“Are we still Congolese? »: in the east of the DRC, elections at a minimum for the displaced

At 18, Joyeuse thought she was fulfilling her duty as a citizen for the very first time

“Are we still Congolese? »: in the east of the DRC, elections at a minimum for the displaced

At 18, Joyeuse thought she was fulfilling her duty as a citizen for the very first time. But when she arrived at around 6 a.m. at the Mboga voting center on the outskirts of Goma, one of the main cities in eastern Democratic Republic of Congo (DRC), the young woman with short hair and the long dress, like many others, did not find its name on the electoral lists displayed on the front of the offices. “Will I still be able to participate? I don't understand, I looked everywhere and this is where I was recorded. I asked the question to representatives of the Independent National Electoral Commission (CENI), but they were unable to answer me,” she laments, cutting through the crowd.

On Wednesday, December 20, the province of North Kivu was no exception to the delays which complicated the deployment of electoral materials and the malfunctions of voting machines observed nationwide while nearly 44 million Congolese were called to the polls. ballot boxes for general elections – the presidential, legislative, provincial and part of the municipal elections.

In this province, the second in number of voters after the capital Kinshasa, the vote promised to be chaotic. At the gates of Goma, more than half a million displaced people from Rutshuru, Masisi and Nyiragongo, three territories prey to war between the rebels of the March 23 Movement (M23) and the Congolese army and its auxiliaries, pile up in camps.

Endless queues

Like these thousands of families, Joyeuse also fled the fighting that broke out in 2022 in Kibumba, her locality of origin, to take refuge on the outskirts of Goma. In February, she managed to obtain a voter's card. The Independent National Electoral Commission (CENI) then set up “registration” centers in the displaced camps to register future voters. “But today, only a few polling stations for displaced people have been relocated. And their names are mixed with those of the natives. Add to that the delays due to logistical difficulties, it’s confusing,” explains Mohamed Radjab Biteko, an observer from the Civil Society Organization for Peace in Congo (OSCP).

Around him, several hundred voters are trying to find a place in the endless queues. “The ballot boxes, voting booths and other materials only arrived a few hours ago,” explained a CENI agent on Wednesday around 10:30 a.m. In theory, the poll was supposed to open at 6 a.m., but in his office, the electronic machine that records the votes is broken and the only technician in the center is already busy elsewhere.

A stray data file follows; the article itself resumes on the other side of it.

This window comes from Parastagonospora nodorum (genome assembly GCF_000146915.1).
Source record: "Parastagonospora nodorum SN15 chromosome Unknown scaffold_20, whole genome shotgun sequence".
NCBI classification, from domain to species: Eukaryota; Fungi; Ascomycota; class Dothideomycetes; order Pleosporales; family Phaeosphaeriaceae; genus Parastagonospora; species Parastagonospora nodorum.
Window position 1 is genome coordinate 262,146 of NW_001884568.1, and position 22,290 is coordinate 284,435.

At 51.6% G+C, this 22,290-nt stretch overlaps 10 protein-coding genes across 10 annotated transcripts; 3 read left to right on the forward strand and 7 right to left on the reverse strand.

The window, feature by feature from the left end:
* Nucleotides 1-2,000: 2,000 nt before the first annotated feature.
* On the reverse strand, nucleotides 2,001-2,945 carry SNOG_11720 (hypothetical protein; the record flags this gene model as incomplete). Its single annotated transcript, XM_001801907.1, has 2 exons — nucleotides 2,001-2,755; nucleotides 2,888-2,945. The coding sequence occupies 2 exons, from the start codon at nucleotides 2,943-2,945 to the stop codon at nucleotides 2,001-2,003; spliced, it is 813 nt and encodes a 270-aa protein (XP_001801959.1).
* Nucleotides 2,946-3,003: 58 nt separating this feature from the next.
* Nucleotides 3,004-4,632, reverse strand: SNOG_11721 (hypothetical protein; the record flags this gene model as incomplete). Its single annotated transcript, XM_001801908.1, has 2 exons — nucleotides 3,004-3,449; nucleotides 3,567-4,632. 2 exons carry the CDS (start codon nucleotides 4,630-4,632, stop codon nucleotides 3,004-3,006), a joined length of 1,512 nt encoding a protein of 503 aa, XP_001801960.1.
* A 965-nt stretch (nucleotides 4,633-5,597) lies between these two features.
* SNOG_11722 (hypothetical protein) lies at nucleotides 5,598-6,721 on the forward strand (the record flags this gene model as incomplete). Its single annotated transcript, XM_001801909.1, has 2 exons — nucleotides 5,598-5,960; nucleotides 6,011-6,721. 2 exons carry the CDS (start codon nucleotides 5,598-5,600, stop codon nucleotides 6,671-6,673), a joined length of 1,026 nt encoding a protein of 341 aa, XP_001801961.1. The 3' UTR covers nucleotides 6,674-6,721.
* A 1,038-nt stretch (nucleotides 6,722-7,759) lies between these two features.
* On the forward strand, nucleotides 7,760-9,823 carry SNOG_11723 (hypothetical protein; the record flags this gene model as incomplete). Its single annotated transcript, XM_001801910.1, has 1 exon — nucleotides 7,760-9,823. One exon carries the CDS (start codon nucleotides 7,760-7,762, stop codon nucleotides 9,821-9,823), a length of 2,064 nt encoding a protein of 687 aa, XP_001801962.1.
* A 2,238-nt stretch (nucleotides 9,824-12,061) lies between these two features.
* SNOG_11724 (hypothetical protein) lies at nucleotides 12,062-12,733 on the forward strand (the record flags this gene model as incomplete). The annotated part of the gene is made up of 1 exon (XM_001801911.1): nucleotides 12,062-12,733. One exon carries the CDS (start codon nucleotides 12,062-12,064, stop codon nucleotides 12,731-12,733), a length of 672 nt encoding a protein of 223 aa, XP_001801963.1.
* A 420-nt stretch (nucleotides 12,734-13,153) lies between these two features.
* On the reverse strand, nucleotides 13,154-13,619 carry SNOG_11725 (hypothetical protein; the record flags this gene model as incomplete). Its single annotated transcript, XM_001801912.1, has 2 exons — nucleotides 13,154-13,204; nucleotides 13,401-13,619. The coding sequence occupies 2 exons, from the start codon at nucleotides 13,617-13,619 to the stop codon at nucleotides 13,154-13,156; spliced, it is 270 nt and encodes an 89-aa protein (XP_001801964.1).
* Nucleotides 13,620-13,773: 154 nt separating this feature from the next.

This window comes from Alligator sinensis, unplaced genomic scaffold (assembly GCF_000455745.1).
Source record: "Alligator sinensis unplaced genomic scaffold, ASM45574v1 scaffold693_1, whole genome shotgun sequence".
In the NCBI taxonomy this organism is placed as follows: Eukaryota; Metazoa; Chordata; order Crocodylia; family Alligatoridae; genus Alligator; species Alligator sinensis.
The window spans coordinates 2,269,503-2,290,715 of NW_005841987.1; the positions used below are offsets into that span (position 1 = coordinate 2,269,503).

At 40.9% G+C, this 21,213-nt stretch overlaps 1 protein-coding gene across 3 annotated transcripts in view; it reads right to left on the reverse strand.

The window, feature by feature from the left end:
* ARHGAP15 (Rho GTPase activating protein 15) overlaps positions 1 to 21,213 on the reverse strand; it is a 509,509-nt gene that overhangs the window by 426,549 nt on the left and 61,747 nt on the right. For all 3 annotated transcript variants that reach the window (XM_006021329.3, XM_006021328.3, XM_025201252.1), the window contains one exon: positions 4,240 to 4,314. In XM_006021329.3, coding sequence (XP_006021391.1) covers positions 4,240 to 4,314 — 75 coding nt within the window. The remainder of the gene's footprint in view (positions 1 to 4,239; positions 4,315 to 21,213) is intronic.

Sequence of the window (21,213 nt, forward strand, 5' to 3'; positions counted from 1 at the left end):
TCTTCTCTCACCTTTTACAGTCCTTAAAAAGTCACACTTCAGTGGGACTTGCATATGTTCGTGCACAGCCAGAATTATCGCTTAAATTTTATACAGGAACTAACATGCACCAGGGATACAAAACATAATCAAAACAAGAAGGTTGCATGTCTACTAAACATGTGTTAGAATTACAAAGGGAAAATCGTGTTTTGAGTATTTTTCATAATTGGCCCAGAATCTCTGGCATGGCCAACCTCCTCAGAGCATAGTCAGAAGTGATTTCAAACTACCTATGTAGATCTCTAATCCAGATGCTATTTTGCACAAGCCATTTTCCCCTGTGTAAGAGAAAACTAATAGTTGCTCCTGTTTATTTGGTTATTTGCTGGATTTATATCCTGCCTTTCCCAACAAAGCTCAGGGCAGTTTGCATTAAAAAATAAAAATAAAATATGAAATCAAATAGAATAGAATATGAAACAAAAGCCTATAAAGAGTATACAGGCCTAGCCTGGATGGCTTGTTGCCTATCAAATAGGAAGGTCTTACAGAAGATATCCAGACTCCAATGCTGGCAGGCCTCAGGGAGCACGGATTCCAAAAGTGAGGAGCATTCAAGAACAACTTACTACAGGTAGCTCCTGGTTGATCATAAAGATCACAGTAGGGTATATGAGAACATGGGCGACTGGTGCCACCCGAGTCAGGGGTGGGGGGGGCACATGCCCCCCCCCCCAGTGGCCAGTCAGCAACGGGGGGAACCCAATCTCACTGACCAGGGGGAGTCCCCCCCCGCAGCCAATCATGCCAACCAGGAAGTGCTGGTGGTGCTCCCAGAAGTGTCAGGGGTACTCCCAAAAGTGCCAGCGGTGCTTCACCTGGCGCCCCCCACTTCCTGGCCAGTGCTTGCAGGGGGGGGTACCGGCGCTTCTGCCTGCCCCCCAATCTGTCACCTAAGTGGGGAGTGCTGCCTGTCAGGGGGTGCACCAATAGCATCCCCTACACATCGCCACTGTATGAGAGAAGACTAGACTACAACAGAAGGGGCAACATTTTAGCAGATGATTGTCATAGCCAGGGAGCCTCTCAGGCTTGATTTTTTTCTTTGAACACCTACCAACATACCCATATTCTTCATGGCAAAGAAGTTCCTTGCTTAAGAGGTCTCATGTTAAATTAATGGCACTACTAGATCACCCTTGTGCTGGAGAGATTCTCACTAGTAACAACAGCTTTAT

“I’ve just been rejected,” declares, furiously, an old man, his voter card in hand. “I was nevertheless enlisted here, but as I am displaced from Rutshuru, I was refused the vote,” he explains. This territory, like that of Masisi, is today partly controlled by the M23 rebels, supported by neighboring Rwanda, according to various reports including those of United Nations experts. Unable to bring peace there and restore state authority, Kinshasa ultimately excluded all nationals of these localities from voting without indicating the number of people concerned.

“I just have to go home,” adds, empty-handed, the man who was sharply denied his right to vote. Its shelter, a plastic tarpaulin mounted on a few wooden stakes, is however located a few meters from the voting center, installed in the heart of the displaced persons camp. “Are we still Congolese? We feel rejected,” reacts Prospère, a displaced person from Tongo, in Rutshuru, while the inhabitants of this territory as well as those of Masisi were unable to vote either for their future president, nor for their provincial and national elected officials.

Logistical challenges

In Kinshasa, fifteen seats in Parliament will therefore remain vacant until the election of these deputies, postponed to a later date which has not yet been communicated. Denis Kadima, the president of the CENI, had however promised “that no Congolese will be left aside”. The day before the elections, he anticipated possible delays by allowing operations to be extended so that all offices could open for a total of eleven hours. According to the Synergy of Citizen Election Observation Missions (Symocel), nationally, 59% of the offices it visited opened late.

In Goma, in the city center, logistical challenges on Wednesday morning led to a late closing of polling stations. At the Mavuno institute, counting operations only began late in the evening, using flashlights or illuminated by the telephone of CENI operators or observers. As in the rest of the country, voting was extended by twenty-four hours and on Thursday morning offices had reopened in Goma due to “technical problems, in particular battery on the voting machines”, explains a local CENI official. .

“Despite all these problems, I am still happy to have voted,” concludes Hériter, a resident of the volcanoes district of Goma, satisfied that the announced date of December 20 was respected. In the capital of North Kivu, 400,000 voters went to the polls without any major incident or incident. Unlike the neighboring province, Ituri, hit, since its resumption in 2017, by a community conflict, where displaced people ransacked several offices, furious at having been excluded from the vote.